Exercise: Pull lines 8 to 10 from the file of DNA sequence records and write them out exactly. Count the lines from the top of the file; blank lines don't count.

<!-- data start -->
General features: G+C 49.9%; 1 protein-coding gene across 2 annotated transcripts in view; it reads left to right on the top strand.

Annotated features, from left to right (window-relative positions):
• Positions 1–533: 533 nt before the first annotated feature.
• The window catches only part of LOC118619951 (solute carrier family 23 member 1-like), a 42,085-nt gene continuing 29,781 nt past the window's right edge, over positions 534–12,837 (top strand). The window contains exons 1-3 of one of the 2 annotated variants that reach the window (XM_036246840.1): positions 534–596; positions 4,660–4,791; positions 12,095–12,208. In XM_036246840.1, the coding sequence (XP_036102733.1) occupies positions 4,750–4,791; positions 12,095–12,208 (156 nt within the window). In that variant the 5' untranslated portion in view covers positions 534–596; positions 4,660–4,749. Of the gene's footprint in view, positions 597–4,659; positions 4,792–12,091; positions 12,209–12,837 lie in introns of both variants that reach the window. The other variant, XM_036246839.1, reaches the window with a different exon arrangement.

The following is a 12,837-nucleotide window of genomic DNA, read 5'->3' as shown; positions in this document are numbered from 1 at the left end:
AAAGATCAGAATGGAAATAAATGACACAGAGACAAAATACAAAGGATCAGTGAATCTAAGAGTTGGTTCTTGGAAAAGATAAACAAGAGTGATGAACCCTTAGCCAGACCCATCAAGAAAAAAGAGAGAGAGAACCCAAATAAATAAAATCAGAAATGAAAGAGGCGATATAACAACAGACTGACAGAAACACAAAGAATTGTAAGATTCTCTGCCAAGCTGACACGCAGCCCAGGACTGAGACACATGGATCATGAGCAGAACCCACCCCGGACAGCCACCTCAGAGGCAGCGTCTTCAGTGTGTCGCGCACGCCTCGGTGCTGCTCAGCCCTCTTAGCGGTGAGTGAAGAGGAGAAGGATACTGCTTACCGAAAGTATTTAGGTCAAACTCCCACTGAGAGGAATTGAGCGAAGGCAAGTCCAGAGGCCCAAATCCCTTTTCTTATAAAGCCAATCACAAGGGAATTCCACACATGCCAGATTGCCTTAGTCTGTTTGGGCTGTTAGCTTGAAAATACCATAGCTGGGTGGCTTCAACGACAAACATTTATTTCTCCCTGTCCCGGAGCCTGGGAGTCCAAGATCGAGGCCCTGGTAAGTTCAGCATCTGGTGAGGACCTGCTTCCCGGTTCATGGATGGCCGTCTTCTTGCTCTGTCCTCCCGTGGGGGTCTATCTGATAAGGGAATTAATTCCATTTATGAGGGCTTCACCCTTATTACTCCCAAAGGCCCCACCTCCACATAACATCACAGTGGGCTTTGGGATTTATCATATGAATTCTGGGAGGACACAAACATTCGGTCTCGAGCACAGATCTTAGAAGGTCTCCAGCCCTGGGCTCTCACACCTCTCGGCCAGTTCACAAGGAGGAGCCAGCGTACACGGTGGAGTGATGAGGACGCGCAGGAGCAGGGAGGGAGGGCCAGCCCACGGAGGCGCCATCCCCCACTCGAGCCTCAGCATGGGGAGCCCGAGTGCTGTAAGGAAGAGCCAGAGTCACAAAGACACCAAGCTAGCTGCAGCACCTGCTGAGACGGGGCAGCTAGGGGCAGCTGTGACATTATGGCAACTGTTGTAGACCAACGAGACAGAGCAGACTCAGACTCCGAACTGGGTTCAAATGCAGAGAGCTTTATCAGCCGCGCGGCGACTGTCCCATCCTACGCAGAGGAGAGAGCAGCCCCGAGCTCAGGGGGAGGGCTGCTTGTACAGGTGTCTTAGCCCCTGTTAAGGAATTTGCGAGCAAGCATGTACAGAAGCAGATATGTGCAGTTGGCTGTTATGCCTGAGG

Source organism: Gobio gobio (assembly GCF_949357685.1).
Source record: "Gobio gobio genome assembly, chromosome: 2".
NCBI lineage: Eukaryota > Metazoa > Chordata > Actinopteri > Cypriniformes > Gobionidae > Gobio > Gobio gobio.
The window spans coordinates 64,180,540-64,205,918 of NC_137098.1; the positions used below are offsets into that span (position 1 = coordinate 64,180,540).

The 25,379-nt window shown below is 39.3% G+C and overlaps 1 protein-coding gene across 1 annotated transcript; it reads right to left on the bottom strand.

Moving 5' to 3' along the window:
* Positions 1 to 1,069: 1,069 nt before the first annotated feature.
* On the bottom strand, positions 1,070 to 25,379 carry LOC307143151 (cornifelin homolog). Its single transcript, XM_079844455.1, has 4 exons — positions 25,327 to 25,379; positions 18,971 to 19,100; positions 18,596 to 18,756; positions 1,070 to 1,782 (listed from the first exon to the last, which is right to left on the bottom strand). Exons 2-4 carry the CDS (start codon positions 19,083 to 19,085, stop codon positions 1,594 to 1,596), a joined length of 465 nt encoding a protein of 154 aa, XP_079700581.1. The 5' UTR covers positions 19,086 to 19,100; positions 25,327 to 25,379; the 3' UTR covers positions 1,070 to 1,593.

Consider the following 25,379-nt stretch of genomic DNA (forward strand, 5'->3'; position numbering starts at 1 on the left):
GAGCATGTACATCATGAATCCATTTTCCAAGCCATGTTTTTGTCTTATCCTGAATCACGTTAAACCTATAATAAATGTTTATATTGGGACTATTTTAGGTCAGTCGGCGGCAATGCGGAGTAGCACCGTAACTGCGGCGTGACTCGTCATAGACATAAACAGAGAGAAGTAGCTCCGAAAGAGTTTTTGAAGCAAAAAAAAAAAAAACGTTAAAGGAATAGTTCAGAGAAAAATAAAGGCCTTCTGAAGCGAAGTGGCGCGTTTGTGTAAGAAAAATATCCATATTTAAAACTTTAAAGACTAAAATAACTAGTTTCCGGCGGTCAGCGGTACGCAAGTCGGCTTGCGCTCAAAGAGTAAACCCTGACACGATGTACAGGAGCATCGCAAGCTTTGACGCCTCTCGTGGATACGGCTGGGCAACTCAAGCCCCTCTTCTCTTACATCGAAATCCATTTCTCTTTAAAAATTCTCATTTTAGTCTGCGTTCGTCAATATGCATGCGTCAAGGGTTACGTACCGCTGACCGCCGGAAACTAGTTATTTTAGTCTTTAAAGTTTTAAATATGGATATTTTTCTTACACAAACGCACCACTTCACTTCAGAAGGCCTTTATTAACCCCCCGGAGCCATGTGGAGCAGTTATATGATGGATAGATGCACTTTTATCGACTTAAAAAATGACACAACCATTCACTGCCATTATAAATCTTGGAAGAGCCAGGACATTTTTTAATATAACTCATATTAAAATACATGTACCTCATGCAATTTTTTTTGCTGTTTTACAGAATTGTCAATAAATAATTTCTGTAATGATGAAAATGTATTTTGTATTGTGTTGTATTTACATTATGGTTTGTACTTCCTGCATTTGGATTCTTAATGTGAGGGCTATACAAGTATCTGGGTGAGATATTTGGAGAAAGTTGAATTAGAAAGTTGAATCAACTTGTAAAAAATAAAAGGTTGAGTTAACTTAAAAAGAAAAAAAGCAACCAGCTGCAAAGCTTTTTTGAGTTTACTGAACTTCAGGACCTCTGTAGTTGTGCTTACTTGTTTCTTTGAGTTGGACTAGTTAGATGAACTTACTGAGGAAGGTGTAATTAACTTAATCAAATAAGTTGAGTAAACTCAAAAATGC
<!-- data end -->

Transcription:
Source record: "Gobio gobio genome assembly, chromosome: 2".
NCBI lineage: Eukaryota > Metazoa > Chordata > Actinopteri > Cypriniformes > Gobionidae > Gobio > Gobio gobio.
The window spans coordinates 64,180,540-64,205,918 of NC_137098.1; the positions used below are offsets into that span (position 1 = coordinate 64,180,540).